The following are among the most common types of Ayurvedic treatments. 


Panchakarma is the ancient Ayurvedic detoxification treatment for removing toxins from the body. It is a deep and very cleansing detox treatment program given in short durations (from 1 to 3 days) or longer durations (from 7 to 14 days). Panchakarma is not for everyone and is not advised for pregnancy, menses, cancer, emaciation, severe weakness and dehydration, extreme obesity, any infectious disease, HIV or AIDS, lactation, hypertension, congestive heart failure. 


Marma in Sanskrit means hidden or secret. By definition, a Marma point is a junction on the body where two or more types of tissue meet, such as muscles, veins, ligaments, bones or joints. Marma are the vital areas of the body. Marma Chikitsa is an important aspect of  Ayurvedic  treatment  where the application of pressure on these Marma points induces the flow of vital energy (prana) along a complex system of subtle channels called (nadis).


Like traditional reflexology, Ayurvedic reflexology is a method of treatment wherein certain reflex points located on the bottom of the feet are treated with various degrees of pressure and motions, primarily by the reflexologists thumbs. Ayurvedic reflexology incorporates oil to enhance the treatment. Ayurvedic reflexology treatments are designed to help balance the doshas - Vata, Pitta, Kapha - as are all treatment programs found in Ayurveda.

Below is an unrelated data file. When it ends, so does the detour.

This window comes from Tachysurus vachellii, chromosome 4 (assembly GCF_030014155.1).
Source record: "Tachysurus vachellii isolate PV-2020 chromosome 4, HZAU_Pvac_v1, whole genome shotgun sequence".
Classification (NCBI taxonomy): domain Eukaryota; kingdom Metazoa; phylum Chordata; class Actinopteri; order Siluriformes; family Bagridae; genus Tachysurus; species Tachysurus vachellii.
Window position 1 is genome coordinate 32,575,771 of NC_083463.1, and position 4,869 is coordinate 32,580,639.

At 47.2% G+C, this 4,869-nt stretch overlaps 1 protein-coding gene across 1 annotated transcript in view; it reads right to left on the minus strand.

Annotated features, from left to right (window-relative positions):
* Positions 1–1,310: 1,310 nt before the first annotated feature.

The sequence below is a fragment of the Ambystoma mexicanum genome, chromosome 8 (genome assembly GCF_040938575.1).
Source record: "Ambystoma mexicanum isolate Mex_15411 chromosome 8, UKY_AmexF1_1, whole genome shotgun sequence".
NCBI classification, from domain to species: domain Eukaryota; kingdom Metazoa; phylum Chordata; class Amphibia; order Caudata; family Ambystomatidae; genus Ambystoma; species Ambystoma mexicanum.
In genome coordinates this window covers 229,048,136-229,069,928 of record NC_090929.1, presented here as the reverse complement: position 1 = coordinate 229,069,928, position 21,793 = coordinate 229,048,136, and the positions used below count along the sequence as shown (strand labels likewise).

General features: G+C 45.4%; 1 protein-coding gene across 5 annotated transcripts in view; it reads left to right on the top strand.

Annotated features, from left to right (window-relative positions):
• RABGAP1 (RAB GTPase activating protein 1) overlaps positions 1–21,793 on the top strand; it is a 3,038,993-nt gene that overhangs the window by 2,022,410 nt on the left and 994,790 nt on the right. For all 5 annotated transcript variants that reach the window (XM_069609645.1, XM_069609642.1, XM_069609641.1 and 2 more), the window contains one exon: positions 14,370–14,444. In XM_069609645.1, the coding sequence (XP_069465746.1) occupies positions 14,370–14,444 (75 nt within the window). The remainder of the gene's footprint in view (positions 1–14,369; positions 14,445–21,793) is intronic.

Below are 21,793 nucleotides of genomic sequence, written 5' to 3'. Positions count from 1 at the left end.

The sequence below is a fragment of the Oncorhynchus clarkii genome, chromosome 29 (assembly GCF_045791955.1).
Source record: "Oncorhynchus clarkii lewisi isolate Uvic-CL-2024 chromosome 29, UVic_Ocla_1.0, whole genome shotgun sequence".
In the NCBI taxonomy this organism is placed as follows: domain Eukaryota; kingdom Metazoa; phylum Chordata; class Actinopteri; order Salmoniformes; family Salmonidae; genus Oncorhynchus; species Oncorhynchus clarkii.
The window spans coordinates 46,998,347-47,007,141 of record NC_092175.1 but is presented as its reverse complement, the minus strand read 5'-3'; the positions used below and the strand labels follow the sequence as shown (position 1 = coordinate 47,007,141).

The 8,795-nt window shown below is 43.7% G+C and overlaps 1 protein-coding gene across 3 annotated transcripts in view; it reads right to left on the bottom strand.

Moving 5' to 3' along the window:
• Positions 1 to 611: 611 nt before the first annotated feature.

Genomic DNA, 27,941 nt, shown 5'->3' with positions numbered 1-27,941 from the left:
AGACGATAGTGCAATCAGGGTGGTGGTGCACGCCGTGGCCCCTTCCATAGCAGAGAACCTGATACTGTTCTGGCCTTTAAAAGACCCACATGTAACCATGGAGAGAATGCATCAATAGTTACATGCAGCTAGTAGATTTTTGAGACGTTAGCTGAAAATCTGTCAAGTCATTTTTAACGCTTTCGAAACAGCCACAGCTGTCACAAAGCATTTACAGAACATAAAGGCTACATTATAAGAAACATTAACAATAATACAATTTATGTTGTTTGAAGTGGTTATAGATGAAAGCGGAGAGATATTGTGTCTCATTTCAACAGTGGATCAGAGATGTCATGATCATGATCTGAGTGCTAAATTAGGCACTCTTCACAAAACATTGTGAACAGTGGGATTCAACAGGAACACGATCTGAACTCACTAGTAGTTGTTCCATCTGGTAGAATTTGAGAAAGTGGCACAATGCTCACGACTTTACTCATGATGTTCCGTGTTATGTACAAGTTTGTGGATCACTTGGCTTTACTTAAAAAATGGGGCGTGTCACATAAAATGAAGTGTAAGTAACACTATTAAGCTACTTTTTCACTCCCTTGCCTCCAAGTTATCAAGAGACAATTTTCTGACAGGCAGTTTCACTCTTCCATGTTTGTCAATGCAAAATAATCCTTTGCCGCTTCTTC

One of the most calming and completely relaxing treatments in Ayurvedic medicine is Shirodhara, a form of Ayurveda therapy that involves gently pouring liquids, namely oil suited to one's constitution, over the forehead. Traditionally, Shirodhara is one of the five treatments in the Panchakarma detoxification program. The name comes from the Sanskrit words shiro (head) and dhara (flow).


Ayurveda considers the use of aroma as an important tool for prevention and healing. Practitioners use it for protecting the vital force, prana, regulating digestion and metabolism, agni, and increasing resistance to disease, ojas. Traditional Ayurvedic practices include fumigation by burning Neem leaves, use of holy basil or rose petals in water while bathing, and burning incense sticks during meditation.


Ayurveda is the medical branch of Yoga. Ayurvedic yoga is different than mainstream yoga because Ayurvedic yoga does not generalize its program. Instead, Ayurvedic yoga maintains individualized yoga programs suited for each person's unique main constitution. In an Ayurvedic yoga class, each person is given a specific regimen of asanas to practice according to their own dosha balancing needs.

The information above is intended for educational purposes only. It is not intended to diagnose or treat any illness or disease. You are advised to consult your doctor before beginning any alternative treatment program.